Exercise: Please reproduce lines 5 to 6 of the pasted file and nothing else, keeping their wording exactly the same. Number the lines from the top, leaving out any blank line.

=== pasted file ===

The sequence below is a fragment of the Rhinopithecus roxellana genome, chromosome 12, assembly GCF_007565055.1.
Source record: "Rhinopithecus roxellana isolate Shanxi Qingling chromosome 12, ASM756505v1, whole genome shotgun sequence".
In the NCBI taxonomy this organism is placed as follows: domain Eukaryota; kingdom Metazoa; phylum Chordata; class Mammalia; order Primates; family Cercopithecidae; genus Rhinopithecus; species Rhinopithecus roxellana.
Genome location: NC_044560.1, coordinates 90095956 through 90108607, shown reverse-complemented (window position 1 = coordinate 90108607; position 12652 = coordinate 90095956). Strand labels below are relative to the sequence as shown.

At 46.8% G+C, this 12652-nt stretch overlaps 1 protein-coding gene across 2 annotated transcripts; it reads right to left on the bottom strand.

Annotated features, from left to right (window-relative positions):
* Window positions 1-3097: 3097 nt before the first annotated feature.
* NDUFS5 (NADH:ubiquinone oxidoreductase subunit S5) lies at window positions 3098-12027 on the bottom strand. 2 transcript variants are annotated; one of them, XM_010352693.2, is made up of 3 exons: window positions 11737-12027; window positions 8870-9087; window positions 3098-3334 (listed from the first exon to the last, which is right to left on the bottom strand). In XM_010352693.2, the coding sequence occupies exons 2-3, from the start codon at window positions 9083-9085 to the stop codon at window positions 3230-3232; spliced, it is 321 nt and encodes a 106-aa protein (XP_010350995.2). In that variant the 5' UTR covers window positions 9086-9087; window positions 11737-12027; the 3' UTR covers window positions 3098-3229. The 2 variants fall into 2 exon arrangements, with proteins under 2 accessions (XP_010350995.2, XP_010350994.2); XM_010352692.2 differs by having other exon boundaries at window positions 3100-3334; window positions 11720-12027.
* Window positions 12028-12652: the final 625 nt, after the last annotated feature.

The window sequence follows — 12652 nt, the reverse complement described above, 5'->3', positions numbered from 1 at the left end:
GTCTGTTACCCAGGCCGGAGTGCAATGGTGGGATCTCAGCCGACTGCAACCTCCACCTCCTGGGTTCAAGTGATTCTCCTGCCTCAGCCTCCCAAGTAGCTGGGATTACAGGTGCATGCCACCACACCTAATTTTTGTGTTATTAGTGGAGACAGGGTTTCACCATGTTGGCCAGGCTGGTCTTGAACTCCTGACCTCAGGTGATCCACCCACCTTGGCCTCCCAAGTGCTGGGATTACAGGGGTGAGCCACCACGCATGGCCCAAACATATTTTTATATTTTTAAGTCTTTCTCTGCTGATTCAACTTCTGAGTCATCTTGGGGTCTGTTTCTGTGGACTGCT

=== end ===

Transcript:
At 46.8% G+C, this 12652-nt stretch overlaps 1 protein-coding gene across 2 annotated transcripts; it reads right to left on the bottom strand.

Annotated features, from left to right (window-relative positions):